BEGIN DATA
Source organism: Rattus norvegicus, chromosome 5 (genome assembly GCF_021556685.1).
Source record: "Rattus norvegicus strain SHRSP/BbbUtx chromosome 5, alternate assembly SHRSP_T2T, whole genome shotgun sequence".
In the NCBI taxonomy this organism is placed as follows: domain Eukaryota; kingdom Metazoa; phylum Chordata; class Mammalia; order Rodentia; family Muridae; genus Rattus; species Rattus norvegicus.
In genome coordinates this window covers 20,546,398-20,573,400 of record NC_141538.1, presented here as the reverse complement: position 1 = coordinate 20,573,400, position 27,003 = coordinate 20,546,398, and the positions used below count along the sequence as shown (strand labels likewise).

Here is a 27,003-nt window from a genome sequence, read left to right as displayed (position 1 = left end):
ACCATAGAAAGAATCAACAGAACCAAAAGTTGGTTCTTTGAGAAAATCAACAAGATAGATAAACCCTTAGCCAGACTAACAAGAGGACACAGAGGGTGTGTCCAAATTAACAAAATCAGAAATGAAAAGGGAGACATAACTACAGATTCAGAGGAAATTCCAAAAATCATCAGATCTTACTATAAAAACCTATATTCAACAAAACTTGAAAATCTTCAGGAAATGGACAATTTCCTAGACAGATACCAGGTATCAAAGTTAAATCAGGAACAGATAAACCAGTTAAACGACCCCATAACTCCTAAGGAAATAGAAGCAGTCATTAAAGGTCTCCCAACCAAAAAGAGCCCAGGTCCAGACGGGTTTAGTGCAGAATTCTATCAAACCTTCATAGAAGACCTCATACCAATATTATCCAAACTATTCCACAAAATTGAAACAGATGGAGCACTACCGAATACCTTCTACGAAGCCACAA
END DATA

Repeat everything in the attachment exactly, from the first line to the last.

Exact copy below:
Source organism: Rattus norvegicus, chromosome 5 (genome assembly GCF_021556685.1).
Source record: "Rattus norvegicus strain SHRSP/BbbUtx chromosome 5, alternate assembly SHRSP_T2T, whole genome shotgun sequence".
In the NCBI taxonomy this organism is placed as follows: domain Eukaryota; kingdom Metazoa; phylum Chordata; class Mammalia; order Rodentia; family Muridae; genus Rattus; species Rattus norvegicus.
In genome coordinates this window covers 20,546,398-20,573,400 of record NC_141538.1, presented here as the reverse complement: position 1 = coordinate 20,573,400, position 27,003 = coordinate 20,546,398, and the positions used below count along the sequence as shown (strand labels likewise).

Here is a 27,003-nt window from a genome sequence, read left to right as displayed (position 1 = left end):
ACCATAGAAAGAATCAACAGAACCAAAAGTTGGTTCTTTGAGAAAATCAACAAGATAGATAAACCCTTAGCCAGACTAACAAGAGGACACAGAGGGTGTGTCCAAATTAACAAAATCAGAAATGAAAAGGGAGACATAACTACAGATTCAGAGGAAATTCCAAAAATCATCAGATCTTACTATAAAAACCTATATTCAACAAAACTTGAAAATCTTCAGGAAATGGACAATTTCCTAGACAGATACCAGGTATCAAAGTTAAATCAGGAACAGATAAACCAGTTAAACGACCCCATAACTCCTAAGGAAATAGAAGCAGTCATTAAAGGTCTCCCAACCAAAAAGAGCCCAGGTCCAGACGGGTTTAGTGCAGAATTCTATCAAACCTTCATAGAAGACCTCATACCAATATTATCCAAACTATTCCACAAAATTGAAACAGATGGAGCACTACCGAATACCTTCTACGAAGCCACAA